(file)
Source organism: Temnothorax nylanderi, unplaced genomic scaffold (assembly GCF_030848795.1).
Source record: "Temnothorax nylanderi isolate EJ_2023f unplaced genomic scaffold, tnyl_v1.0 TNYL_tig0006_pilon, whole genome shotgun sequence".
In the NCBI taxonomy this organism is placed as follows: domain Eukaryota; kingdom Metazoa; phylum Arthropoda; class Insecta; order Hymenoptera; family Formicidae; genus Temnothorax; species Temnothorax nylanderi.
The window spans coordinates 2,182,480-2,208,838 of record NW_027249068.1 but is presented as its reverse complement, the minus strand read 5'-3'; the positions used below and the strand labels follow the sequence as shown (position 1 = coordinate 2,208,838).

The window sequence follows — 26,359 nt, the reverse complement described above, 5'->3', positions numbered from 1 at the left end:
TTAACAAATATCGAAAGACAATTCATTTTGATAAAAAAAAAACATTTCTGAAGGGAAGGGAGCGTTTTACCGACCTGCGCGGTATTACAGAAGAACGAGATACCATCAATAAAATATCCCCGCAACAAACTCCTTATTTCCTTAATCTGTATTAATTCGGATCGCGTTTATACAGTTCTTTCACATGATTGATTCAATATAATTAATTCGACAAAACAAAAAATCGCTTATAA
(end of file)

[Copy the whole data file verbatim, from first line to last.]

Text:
Source organism: Temnothorax nylanderi, unplaced genomic scaffold (assembly GCF_030848795.1).
Source record: "Temnothorax nylanderi isolate EJ_2023f unplaced genomic scaffold, tnyl_v1.0 TNYL_tig0006_pilon, whole genome shotgun sequence".
In the NCBI taxonomy this organism is placed as follows: domain Eukaryota; kingdom Metazoa; phylum Arthropoda; class Insecta; order Hymenoptera; family Formicidae; genus Temnothorax; species Temnothorax nylanderi.
The window spans coordinates 2,182,480-2,208,838 of record NW_027249068.1 but is presented as its reverse complement, the minus strand read 5'-3'; the positions used below and the strand labels follow the sequence as shown (position 1 = coordinate 2,208,838).

The window sequence follows — 26,359 nt, the reverse complement described above, 5'->3', positions numbered from 1 at the left end:
TTAACAAATATCGAAAGACAATTCATTTTGATAAAAAAAAAACATTTCTGAAGGGAAGGGAGCGTTTTACCGACCTGCGCGGTATTACAGAAGAACGAGATACCATCAATAAAATATCCCCGCAACAAACTCCTTATTTCCTTAATCTGTATTAATTCGGATCGCGTTTATACAGTTCTTTCACATGATTGATTCAATATAATTAATTCGACAAAACAAAAAATCGCTTATAA